The unique characteristics and composition of macroalgae offer new possibilities for the production of bio-based products such as biofuels and commodity chemicals. The technologies required for processing macroalgae are not currently mature enough, and those that exist are primarily oriented towards the production of biofuels. This study explores a production process to produce lactic acid (LA) from brown algae, designed with a capacity of 11 t h−1 of product. Four scenarios are simulated in Aspen Plus, for the production of polymer-grade LA, utilizing Laminaria macroalgae as a feedstock. Techno-economic models are established to investigate the feasibility of these new technologies. Configurations for heat recovery are suggested to maximize productivity, and a minimum viable selling price (MVSP) is calculated for LA to predict an optimal design configuration. The process does not recover investment, when using a composition represented by an avarage value for all the Laminaria sp. Moreover, the percentage difference between the MVSP and the current selling price (SP) is 34%. Nonetheless, when using Laminaria digitata, which comprises of higher carbohydrates, compared to other Laminaria sp, the percentage difference between the MVSP and the SP is estimated to be 28%. If the hypothetical fermentation of alginate is considered, the invested capital is recovered by the 11th year. These results also highlight the need for research into the valorization of the alginate fraction, improving the microorganisms’ ability to metabolize alginate to LA or other relevant products. The development of the respective processes would be a step that the scientific community would be justified in examining.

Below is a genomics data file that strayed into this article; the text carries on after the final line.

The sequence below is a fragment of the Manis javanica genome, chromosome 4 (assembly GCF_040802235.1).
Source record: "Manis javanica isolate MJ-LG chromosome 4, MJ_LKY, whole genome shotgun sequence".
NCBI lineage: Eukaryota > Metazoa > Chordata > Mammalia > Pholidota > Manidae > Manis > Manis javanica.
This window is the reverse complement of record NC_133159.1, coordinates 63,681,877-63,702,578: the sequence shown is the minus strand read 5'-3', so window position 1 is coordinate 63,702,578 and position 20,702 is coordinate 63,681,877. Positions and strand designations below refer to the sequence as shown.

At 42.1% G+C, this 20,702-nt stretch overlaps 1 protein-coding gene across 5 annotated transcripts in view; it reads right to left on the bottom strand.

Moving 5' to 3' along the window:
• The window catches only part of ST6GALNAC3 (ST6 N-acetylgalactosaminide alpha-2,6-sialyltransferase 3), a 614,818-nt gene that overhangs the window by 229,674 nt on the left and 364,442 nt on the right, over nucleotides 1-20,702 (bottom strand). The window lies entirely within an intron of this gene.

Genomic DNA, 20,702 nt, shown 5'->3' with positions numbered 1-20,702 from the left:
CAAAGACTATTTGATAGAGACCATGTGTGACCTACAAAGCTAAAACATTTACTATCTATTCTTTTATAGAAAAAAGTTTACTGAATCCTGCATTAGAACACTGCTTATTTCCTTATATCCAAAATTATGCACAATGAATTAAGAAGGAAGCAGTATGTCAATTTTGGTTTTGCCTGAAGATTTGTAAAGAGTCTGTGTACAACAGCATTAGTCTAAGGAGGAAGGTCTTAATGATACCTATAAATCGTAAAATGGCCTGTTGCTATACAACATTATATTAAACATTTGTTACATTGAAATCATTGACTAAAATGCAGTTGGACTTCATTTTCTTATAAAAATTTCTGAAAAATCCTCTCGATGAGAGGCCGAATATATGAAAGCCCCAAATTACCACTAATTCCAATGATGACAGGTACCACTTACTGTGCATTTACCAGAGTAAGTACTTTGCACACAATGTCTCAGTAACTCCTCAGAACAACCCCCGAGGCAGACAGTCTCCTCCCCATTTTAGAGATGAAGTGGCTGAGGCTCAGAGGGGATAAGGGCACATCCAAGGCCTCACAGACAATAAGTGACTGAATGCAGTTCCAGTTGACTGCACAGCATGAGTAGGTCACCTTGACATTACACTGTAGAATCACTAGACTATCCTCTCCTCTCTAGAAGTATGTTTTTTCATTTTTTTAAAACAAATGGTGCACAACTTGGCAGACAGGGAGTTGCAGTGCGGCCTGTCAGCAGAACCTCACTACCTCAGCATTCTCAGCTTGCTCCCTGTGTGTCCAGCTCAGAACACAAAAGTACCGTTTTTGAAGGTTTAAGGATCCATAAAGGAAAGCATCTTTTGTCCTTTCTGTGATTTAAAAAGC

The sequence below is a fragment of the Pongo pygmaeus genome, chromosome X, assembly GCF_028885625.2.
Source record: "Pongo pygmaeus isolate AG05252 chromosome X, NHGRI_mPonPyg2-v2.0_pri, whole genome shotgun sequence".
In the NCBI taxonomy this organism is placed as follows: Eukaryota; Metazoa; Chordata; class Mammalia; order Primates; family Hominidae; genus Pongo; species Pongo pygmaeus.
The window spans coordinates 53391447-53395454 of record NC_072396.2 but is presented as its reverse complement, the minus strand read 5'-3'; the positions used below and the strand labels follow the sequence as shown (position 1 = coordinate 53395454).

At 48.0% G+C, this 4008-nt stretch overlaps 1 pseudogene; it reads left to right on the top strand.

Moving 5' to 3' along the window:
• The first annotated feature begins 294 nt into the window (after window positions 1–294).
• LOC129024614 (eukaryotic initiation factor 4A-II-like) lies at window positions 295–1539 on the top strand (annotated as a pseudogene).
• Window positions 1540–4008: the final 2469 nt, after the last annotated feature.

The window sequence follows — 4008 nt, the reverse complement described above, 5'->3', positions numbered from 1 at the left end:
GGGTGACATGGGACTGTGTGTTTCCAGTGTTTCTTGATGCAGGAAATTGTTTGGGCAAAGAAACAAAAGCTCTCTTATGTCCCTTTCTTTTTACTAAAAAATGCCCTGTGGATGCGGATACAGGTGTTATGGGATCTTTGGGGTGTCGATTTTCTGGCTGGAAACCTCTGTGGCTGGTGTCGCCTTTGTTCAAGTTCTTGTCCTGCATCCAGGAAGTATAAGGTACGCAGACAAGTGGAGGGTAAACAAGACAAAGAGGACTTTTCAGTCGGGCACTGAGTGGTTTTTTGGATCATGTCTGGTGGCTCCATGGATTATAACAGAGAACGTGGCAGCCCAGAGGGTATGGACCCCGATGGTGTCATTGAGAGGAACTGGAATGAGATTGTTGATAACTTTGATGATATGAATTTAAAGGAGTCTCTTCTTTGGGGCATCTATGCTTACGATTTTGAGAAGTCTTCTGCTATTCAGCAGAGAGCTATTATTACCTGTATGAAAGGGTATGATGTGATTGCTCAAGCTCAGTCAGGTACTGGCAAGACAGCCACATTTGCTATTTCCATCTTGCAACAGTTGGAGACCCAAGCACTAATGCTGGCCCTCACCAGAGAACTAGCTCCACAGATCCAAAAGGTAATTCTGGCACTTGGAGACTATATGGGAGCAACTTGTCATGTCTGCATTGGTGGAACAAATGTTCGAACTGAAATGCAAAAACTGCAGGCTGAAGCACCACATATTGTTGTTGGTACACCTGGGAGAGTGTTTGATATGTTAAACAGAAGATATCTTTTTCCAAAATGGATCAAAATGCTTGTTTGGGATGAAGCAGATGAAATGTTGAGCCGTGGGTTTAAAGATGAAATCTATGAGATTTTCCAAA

- Bio-based lactic acid
- Early stage sustainability assessment
- Sustainable chemical production
- Techno-economic analysis